The private-equity behemoth is part of a consortium of investors that bought Medline for about $34 billion, its share price ticked over $100 for the first time, and it’s doubling down on residential real estate with a $6 billion Home Partners of America buy.

    It’s a bet on scorching demand for housing continuing, and also a defensive move as inflation worries start to seep into investors’ minds. The average price of a home topped $350,000 for the first time inn May, according to the National Association of Realtors, logging the largest-ever increase in prices since the NAR began tracking data.

    “Whether it’s apartments, storage facilities for warehouse distribution, or single-family homes, private-equity is getting into this as an inflation hedge,” Nicholas Tsafos, a partner with accounting firm EisnerAmper, told Insider.

    Home Partners, which owns more than 17,000 homes in the US, rents out these properties, but tenants have an opportunity to someday buy the home.

    In the single-family rental arena, private-equity firms can hike rents, while also holding onto profitable, tangible assets.

    “Because interest rates are low, and with the potential for a pick-up in inflation, private-equity also feels the need to be long on hard assets,” Tsafos said. “In real estate, you buy it today and then flip it for a higher price.”

    Jon Gray, Blackstone’s president and COO, alluded to it during the firm’s earnings call in April when he said multi-family apartments that come with the ability to reset rents were key for Blackstone.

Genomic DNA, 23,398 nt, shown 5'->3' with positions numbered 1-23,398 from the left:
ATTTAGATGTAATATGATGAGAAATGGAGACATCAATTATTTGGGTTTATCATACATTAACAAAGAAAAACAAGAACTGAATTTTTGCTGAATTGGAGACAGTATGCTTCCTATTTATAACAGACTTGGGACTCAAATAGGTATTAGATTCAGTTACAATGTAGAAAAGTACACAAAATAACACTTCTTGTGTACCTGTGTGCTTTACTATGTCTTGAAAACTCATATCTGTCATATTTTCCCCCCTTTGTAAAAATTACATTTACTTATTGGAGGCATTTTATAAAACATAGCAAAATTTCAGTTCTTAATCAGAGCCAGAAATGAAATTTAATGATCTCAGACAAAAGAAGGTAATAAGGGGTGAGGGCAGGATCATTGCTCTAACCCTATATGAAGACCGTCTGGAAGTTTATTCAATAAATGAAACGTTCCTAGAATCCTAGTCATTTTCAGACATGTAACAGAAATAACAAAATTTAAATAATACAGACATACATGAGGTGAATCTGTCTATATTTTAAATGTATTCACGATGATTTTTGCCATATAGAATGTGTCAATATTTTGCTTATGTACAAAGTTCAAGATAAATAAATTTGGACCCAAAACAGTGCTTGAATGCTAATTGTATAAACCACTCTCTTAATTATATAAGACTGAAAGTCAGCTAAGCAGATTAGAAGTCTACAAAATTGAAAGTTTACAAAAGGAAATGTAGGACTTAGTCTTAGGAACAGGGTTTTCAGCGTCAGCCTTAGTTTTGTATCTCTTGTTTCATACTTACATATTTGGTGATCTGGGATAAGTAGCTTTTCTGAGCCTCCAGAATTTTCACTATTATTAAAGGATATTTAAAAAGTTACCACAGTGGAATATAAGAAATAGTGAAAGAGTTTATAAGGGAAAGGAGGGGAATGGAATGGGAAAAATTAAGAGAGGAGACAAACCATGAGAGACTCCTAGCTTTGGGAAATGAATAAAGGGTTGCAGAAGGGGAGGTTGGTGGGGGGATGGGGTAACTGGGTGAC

The firm bought many houses at remarkable discounts after the housing market crashed in 2007. It accumulated a number of single-family homes through a former portfolio company Invitation Homes. Blackstone sold its final block of shares in the company in 2019.

    The private-equity shop also favors logistics spaces, such as warehousing, life sciences offices, and media and studio businesses with offices, according to a June 22 research note from UBS.

    In October, Blackstone made a handsome investment when it sold life sciences real-estate company BioMed Realty for $14.6 billion, after acquiring it for about $8 billion in January 2016.

    And it’s not just Blackstone. Fellow private-equity investor KKR is investing in My Community Homes, a platform that buys and manages single-family rental properties, according to Bloomberg.

    KKR will invest in My Community Homes through its real-estate and private-credit vehicles.

    A spokesperson for KKR was not immediately available to comment.

    The Carlyle Group said in May that it provided up to $300 million to Four Springs Capital Trust, a private REIT that acquires and manages single-tenant properties with long-term net leases.

    Four Springs will use the money to build its portfolio, which encompasses 122 properties across 29 states, Carlyle said in a press release.

    The move on real estate comes while private investment firms sit on more than $1 trillion in cash. Borrowing costs, too, remain subdued as the Fed keeps interest rates at all-time lows.

    Given the sheer amount of dry powder available, coupled with accommodative credit markets, private-equity is keen to conduct a surfeit of acquisitions, and isn’t shy about injecting large sums of equity into prospective investments.

    Medline, for example, is expected to raise roughly $17 billion from the debt markets, while the private investors are providing a similar amount in equity.

    “Big leveraged buyouts are back in vogue,” said Christopher Zook, chairman and CIO of alternative investment manager CAZ Investments. “Whether it’s KKR or Blackstone, they have large capital to put to work. So they’ve got to do a ton of deals.”